Harvard University oncologist Lance Munn, who didn’t work on the study, writes in an email to The Scientist that these pores are a useful but imperfect and idealized model, as actual confined migration is a longer journey that involves traversing a network of fibers that can be pushed out of the way—he’s curious whether cancer cells forced through a hydrogel matrix would yield the same results.
The difference between compressed tumors and confined migration
To look for differences between the squeezed and unsqueezed cells, the researchers sequenced the RNA from control and experimental breast cancer cells and identified a distinct transcriptional profile in the channel-traveled cells that included the upregulation of proteins that inhibit apoptosis. They also conducted a Western blot analysis, which revealed that the cells that underwent confined migration showed epigenetic changes—specifically, histone modifications—that reduced the stiffness of their nuclei, increased their motility, and granted them greater immunity to the immune response.
Typically, immune cells such as natural killer cells and T cells are highly effective at killing cancer cells in the bloodstream. But when these immune cells were cultured alongside migration-challenged or control breast cancer cells, far more of the squeezed cells survived.
After their in vitro experiments, the researchers injected immunodeficient mice with either control or migration-challenged cells. Six weeks later, stained tissue samples revealed that the experimental group had more metastases and less healthy lung tissue, suggesting that the constricted cancer cells were more aggressive and resistant to anoikis, and were therefore more readily able to migrate to and establish themselves in the lungs.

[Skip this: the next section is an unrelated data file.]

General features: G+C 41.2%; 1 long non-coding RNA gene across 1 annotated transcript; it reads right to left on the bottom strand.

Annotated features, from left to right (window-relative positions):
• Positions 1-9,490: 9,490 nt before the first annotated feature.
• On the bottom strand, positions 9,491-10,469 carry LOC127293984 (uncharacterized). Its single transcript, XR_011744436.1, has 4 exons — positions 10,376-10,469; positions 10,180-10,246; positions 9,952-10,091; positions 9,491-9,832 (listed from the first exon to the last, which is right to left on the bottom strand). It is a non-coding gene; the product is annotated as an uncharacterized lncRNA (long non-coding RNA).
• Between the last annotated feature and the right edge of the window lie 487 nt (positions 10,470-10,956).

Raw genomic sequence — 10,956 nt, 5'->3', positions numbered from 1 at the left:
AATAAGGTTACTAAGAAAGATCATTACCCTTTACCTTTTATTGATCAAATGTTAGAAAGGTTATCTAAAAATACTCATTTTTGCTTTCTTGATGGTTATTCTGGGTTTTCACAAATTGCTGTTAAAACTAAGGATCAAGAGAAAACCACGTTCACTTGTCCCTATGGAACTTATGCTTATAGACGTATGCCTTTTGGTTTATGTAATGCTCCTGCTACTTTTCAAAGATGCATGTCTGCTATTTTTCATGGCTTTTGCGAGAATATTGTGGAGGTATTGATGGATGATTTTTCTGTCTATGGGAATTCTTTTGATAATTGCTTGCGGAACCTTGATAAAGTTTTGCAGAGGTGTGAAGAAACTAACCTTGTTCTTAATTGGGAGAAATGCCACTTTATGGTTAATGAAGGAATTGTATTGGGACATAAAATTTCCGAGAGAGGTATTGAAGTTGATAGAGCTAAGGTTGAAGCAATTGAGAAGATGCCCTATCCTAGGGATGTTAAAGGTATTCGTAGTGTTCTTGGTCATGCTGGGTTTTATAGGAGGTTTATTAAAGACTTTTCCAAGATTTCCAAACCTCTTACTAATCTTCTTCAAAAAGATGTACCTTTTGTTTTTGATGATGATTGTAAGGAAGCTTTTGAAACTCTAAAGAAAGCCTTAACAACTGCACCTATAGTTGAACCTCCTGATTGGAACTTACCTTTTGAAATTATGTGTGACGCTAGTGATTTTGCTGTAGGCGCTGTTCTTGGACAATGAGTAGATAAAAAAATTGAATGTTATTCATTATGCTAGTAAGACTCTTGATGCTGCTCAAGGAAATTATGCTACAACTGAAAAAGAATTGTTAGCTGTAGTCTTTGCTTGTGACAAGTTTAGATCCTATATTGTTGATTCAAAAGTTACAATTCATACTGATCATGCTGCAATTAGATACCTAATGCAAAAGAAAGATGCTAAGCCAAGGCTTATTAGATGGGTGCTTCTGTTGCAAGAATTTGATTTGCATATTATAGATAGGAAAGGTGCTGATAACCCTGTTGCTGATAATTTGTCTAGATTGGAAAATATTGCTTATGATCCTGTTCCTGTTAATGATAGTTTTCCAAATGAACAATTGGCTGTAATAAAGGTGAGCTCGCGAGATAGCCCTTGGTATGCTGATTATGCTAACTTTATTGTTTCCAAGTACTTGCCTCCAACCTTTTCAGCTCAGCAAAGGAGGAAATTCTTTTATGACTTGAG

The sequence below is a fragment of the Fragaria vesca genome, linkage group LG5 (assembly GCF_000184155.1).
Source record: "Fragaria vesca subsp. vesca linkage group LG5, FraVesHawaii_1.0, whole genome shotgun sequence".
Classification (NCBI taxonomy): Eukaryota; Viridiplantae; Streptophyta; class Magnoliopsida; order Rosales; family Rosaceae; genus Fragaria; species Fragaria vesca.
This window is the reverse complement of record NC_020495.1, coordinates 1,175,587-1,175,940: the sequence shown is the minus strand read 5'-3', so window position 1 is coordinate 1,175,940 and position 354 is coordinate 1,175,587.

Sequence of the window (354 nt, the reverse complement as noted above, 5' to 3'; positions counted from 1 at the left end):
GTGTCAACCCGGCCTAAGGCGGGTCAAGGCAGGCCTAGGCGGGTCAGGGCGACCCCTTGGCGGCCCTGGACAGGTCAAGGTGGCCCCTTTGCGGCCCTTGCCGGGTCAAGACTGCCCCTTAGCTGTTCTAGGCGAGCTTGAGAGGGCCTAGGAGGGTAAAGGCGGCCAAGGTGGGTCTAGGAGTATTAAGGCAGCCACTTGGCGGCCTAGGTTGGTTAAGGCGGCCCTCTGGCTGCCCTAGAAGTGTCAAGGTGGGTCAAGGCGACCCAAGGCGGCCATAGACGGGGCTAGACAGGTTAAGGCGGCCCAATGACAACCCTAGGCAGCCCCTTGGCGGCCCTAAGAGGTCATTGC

“The mouse experiments provide critical evidence that the aggressive in vitro behavior also translates in vivo,” Ioannis Zervantonakis, a cancer bioengineer at the University of Pittsburgh who didn’t work on the study, tells The Scientist. “However, this mouse model has a number of limitations, as it does not include an adaptive immune system and only the metastatic cascade steps following tumor cell entry in the blood were modeled. Ultimately, this is a major challenge for the field of cancer biomechanics to develop better in vivo models to study in detail the metastatic progression during each step of the metastatic cascade.”
Going forward, Ichim says that it would be informative to follow the activity of single cells in vivo. He also suggests that researchers should test out existing pharmaceuticals that induce anoikis, or other drugs that relax and soften cancer cells that have been compressed, which might reduce the effects of confined migration and make the cells more susceptible to cell death. Meanwhile, Stylianopoulos says he wants to see whether the same phenomenon occurs with other kinds of cancer, such as those of the prostate, colon, and pancreas.
Munn tells The Scientist that cancer mechanobiology is still a poorly understood field that gets little attention, and while he describes the study as “a step in a new direction,” he says that a lot more work is necessary to determine whether the sequence of events that Ichim and his colleagues found carries over to actual tumor invasion and metastasis in humans.